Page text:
Years later, realization sets in -- batty for bats

By KARRIE McALLISTER Columnist Published:

Even in the aftermath of Halloween, when a few soggy decorations linger and pumpkins begin to rot, I can't help but think about bats. And thinking about bats takes me back in time to the most stressful interview of my life. At first I was not asked about myself at all. I was asked about our flying mammalian friend.

There I was, a high school student still trying to learn to like the taste of coffee and trying not to look like a dork, and I sit down to my first interview for a college scholarship, and she asks me about bats.

Nothing specific, just something like, "tell me about bats."

Truthfully, I don't remember how I answered the question. I was so nervous that probably all that came out were a bunch of "uh's" and "um's" and a trickle of drool down my quivering chin. I think I spent a lot of time questioning in my head what she wanted to hear, if she wanted to hear about bats as they are in the movies, or bats as they are in real life.

I could have told her that bats are mean and vicious creatures. They fly around on spooky nights and seek out their human prey. I could have told her that they make nests in the hair of well-coiffed ladies and have a thousand little bat babies that will suck your blood to fuel their evil plans to overtake the mortal world.

I could have also told her that bats are blind, and that they all have rabies and are just waiting to infect every non-suspecting person and animal. I could have told her they are dirty, nasty flying rodents when they're not roosting in Transylvania or transforming into a caped villain.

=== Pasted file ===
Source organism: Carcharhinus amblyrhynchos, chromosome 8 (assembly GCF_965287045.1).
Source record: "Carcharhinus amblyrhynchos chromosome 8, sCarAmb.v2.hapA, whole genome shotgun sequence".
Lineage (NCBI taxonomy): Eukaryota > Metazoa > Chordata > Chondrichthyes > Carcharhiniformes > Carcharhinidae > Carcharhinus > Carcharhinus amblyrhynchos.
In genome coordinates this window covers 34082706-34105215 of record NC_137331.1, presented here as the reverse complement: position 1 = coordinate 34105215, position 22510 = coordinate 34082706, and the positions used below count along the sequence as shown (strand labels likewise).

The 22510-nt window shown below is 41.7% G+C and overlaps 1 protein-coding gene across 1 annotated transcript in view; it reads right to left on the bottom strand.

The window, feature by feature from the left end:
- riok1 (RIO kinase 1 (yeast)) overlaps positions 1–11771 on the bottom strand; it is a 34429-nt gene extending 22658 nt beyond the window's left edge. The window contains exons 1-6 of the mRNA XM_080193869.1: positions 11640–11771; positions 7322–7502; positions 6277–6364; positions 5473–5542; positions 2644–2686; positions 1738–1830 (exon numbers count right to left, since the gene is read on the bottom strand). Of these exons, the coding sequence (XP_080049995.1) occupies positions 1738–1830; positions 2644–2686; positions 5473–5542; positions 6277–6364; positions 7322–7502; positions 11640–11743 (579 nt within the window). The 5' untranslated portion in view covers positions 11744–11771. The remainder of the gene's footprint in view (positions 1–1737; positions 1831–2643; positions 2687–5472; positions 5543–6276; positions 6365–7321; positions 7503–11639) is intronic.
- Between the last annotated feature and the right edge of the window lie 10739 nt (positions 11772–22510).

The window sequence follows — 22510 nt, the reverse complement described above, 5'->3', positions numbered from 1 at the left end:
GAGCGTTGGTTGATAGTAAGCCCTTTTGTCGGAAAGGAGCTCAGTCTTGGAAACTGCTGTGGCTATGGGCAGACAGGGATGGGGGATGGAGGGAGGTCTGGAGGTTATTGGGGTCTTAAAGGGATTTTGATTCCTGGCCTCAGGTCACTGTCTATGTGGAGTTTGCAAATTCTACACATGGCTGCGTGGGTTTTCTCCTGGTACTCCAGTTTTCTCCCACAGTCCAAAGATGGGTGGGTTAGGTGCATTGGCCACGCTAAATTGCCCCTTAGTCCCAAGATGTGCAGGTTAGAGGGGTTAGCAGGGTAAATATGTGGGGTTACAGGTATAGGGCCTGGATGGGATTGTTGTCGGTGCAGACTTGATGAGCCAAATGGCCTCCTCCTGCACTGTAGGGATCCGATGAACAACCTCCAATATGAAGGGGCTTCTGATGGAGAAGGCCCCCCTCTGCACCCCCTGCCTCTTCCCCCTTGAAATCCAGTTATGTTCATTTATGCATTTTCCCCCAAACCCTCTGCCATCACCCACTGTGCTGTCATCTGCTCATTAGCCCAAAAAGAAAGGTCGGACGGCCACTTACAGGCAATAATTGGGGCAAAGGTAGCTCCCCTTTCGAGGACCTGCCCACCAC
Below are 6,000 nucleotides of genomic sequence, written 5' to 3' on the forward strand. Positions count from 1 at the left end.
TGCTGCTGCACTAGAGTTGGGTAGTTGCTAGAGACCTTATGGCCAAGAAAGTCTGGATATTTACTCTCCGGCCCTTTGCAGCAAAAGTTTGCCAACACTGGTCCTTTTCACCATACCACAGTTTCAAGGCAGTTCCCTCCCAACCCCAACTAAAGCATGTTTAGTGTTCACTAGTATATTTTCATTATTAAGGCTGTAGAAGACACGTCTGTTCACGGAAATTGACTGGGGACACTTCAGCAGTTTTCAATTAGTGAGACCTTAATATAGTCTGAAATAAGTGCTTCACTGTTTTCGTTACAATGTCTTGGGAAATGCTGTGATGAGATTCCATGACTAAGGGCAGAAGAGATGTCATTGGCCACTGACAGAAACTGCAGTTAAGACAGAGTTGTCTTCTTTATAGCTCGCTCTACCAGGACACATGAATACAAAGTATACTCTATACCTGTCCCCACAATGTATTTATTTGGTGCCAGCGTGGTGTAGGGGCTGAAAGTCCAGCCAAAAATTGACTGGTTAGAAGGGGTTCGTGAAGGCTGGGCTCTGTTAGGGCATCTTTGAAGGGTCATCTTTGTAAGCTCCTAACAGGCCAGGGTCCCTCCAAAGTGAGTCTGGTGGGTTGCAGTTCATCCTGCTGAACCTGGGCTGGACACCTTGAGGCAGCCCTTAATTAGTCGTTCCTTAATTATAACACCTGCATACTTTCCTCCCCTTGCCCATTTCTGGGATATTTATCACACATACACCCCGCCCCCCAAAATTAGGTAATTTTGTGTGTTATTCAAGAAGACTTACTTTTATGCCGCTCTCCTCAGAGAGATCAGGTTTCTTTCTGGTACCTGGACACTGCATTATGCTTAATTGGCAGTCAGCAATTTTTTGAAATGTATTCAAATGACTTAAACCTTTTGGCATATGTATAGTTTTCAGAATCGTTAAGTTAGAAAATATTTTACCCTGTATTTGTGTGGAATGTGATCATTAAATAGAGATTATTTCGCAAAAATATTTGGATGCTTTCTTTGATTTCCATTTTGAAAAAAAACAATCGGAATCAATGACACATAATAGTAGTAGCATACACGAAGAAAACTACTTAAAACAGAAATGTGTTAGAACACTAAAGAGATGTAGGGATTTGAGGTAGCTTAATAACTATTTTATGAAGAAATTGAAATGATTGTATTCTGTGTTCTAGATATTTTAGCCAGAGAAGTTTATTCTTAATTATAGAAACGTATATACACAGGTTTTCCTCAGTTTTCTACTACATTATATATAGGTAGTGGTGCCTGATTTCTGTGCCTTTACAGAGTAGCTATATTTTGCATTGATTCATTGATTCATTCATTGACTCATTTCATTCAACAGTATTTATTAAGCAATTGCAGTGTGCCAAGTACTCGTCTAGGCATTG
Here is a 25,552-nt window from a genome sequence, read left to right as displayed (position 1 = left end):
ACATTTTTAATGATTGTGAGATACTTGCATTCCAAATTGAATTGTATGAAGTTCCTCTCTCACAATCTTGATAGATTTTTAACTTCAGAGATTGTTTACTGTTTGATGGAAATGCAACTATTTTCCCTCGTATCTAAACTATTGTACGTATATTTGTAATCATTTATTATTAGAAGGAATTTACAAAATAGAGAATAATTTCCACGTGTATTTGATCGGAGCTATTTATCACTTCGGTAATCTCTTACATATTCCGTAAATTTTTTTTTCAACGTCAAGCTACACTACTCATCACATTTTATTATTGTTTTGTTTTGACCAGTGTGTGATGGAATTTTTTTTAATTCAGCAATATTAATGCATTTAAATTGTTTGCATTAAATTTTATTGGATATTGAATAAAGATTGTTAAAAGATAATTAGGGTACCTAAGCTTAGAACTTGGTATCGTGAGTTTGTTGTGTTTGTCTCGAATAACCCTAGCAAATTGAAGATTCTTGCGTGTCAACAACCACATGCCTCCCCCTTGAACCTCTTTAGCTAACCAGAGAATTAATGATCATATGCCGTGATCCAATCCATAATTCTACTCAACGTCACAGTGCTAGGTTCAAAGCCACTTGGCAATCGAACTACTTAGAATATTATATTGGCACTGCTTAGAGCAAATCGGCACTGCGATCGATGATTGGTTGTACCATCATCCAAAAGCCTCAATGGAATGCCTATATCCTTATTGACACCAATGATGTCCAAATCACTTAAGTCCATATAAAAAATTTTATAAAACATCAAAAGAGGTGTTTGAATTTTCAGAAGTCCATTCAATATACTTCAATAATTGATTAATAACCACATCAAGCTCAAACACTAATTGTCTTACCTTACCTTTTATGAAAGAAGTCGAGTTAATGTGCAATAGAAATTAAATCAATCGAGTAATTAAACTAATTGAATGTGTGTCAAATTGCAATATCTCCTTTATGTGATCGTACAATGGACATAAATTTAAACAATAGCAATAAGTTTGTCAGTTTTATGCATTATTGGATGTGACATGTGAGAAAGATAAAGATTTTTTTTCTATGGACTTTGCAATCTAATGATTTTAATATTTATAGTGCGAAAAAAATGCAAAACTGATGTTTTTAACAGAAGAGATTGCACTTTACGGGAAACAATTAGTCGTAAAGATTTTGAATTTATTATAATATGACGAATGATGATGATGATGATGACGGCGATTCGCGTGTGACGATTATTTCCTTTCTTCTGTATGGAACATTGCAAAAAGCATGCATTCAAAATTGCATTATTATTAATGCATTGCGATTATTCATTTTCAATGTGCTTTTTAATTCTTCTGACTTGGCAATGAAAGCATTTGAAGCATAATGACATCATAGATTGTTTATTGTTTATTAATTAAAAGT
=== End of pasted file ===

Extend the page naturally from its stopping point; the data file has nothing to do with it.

But as I mentioned before, I pretty much just said "derf."

Now that I'm older and wiser and generally a lover of things falling into the nature category, I know exactly what I would have told that nice woman who scared the bat wing right out of me.

Bats are fantastic, amazing creatures. They are not blind, and in fact all bats can see. They just prefer echolocation, something that we'll get back to later. They do not in fact, suck the human blood of passers-by, but instead most bats feed on insects. The little brown bat (and that's its real name, I promise) is a ferocious, insect-eating machine and can eat thousands of them in one night! I don't know about anyone else, but I could do with a few thousand less mosquitos in the dead of summer.

These flying mammals are not rodents, but something of their very own special caliber. Their wings are similar to our hands, and they even have something like a thumb, making me wish I could train one and name him The Fonz. Their little faces are not only cute, but they're quite clean. They groom themselves many times a day, which is something I wish my kids could manage. And no matter how lovely your hair looks, a bat will not make a beeline for the curls on your head. Bats roost in small cavities that provide protection, not even something super extra-strength hairspray can provide.

But my favorite thing about bats is their sense of echolocation. They send out signals and wait for the waves to bounce off their flying meals so they know where they are and can dive-bomb them with more energy and speed than I've seen in decades.

And if I could do that interview again, I'd reschedule it at dusk when the bats just appear like little darting specks in the sky. I would grab a handful of pebbles and say to that nice lady, "bats are great. Check this out." And I'd toss a tiny pebble out in front of a bat and watch as it located and tried to catch it, swooping down with swiftness and grace, but never quite catching the stone.

I think I may have gotten a full ride.

Visit and contact Karrie at www.KarrieMcAllister.com.

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